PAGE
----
How to Cook Without a Book

Kalyn's picture

How to Cook Without a Book is literally changing my life.

Recipes are wonderful, but for years I have been awed by people who can meal-plan and cook from memory without spending hours poring over cookbooks. Most of the time, I don’t trust myself to properly make a pancake, much less prepare a roast, without slavishly finding and following a recipe. I have longed to gain the mysterious knowledge of ingredients and cooking techniques that seem to come so naturally to others.

In How to Cook Without a Book, Pam Anderson provides the answers I’ve been looking for. She equips her readers to cook everything from soups to sautés from heart. She teaches them how to keep a well-stocked fridge and pantry, and even provides memory rhymes that capture the central steps of each cooking technique.

I highly recommend this book to anyone longing for the freedom to cook from the heart instead of from a book. 

True Tales to be Told: Rockin' the Boat: 50 Iconic Rebels and Revolutionaries

We love to root for the underdog, and that is part of why we're drawn to the stories of revolutionaries. Whether they fail or succeed, people who can rally others to their cause and shake up the status quo tend to be inherently interesting. Rockin' the Boat tells the stories of 50 such legends throughout the world, from people fed up with the Roman Empire, to the revolutionaries who helped create America.

"Shine Shine Shine" by Lydia Netzer

Vita's picture

This debut novel centers around a woman born with no hair, her husband who is a prize winning robotics scientist and their autistic son.  As the characters work through a set of unusual circumstances, the main character is reminded that her quest for conventional American “normalcy” has eroded away the things that matter most to her.  This novel is beautifully written and reveals their story in surprising ways.  An extremely engaging book, it ultimately poses the question of whether autism is truly a disorder or an evolution of intellect and adaptation.

Crazy Good: The True Story of Dan Patch, the Most Famous Horse in America by Charles Leerhsen

Vita's picture

Similar to Laura Hilldebrand's Seabiscuit, Leerhsen's tale of Dan Patch is about a horse who loved to run. Few folks are familiar with trotter/pacer racing but a hundred years ago it was more popular than thoroughbred racing. Leerhsen’s story includes the social history of the Ragtime era, small Midwestern farmers, big city con men, and rise of the trotters and pacers popularity into the racing world. Crazy Good: The True Story of Dan Patch, the Most Famous Horse in America is truly an inspiring horse story of an underdog lame colt becoming a superstar champion in racing history. Good read!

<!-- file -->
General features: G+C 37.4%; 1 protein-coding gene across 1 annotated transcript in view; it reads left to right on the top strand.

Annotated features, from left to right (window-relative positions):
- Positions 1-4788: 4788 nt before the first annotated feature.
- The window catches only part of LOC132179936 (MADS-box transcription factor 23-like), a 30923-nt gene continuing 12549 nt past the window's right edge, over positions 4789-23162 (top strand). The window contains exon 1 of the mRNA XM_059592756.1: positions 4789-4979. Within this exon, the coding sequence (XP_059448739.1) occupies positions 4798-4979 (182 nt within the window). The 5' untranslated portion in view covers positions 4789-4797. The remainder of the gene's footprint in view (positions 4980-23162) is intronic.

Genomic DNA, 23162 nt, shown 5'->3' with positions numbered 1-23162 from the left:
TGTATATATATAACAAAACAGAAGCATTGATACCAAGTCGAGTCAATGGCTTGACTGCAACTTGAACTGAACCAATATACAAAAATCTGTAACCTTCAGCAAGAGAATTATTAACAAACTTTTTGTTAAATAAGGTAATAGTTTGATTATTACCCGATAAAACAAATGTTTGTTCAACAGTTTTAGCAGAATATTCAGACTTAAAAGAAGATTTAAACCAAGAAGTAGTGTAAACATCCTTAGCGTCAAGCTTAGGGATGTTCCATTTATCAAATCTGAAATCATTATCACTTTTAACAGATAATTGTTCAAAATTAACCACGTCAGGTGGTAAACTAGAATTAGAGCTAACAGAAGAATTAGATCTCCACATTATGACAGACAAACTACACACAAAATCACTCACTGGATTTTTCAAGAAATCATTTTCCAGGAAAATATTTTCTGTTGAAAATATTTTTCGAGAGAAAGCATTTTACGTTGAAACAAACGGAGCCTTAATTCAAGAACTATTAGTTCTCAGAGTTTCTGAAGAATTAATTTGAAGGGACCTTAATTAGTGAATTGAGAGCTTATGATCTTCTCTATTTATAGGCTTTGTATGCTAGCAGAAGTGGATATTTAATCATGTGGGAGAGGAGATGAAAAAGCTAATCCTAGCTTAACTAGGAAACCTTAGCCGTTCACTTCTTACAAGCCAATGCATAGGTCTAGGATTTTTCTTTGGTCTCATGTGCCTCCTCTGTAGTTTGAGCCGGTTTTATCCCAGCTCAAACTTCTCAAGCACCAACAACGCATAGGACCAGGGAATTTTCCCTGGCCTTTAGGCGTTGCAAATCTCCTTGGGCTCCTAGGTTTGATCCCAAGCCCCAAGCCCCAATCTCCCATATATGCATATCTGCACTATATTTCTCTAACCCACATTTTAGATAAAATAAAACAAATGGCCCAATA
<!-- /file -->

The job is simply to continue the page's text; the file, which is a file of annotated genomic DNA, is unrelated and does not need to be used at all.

@War: The Rise of the Military-Internet Complex, by Shane Harris

Caitlin's picture

America is at war—and so is Google, your bank, and America’s utility companies. At stake are financial data, military secrets, and innocent lives. Welcome to the strange and terrifying world of zero days, white hats, and hackbacks, where the NSA, internet security companies, major corporations, and foreign governments race to defend against swarms of botnets and ever-expanding worms. Shane Harris has written an absorbing account of the internet’s growing importance as not only the place where the world works, plays, and stores vital information, but the site of an ongoing covert war in which the lines between offense and defense are blurred—a war in which America does not have a clear advantage.

Washington: A Life By Ron Chernow

Scott's picture

The aspect of our politics has wonderfully changed since you left us”, wrote Thomas Jefferson about George Washington after America’s first president chose to retire at the end of his second term.  Jefferson did not stop with comments like that. During Washington’s second term in office, Jefferson had insinuated that America’s first and only unanimously-elected president was lucky and over-rated. The political intrigue between these two very different founding fathers is just one of many interesting facets of this compelling biography of George Washington.  The reader will learn about Washington’s ability to command undisciplined troops against a powerful British military, his influence in molding a new government, and all this against a backdrop of an on-going turbulent relationship with his mother. The nurturing of this new government was no easy task. During Washington’s second term, two political paradigms started taking shape. Washington pushed for a strong federal government while Jefferson led supporters for more states’ rights.  Sounds like 2015! 


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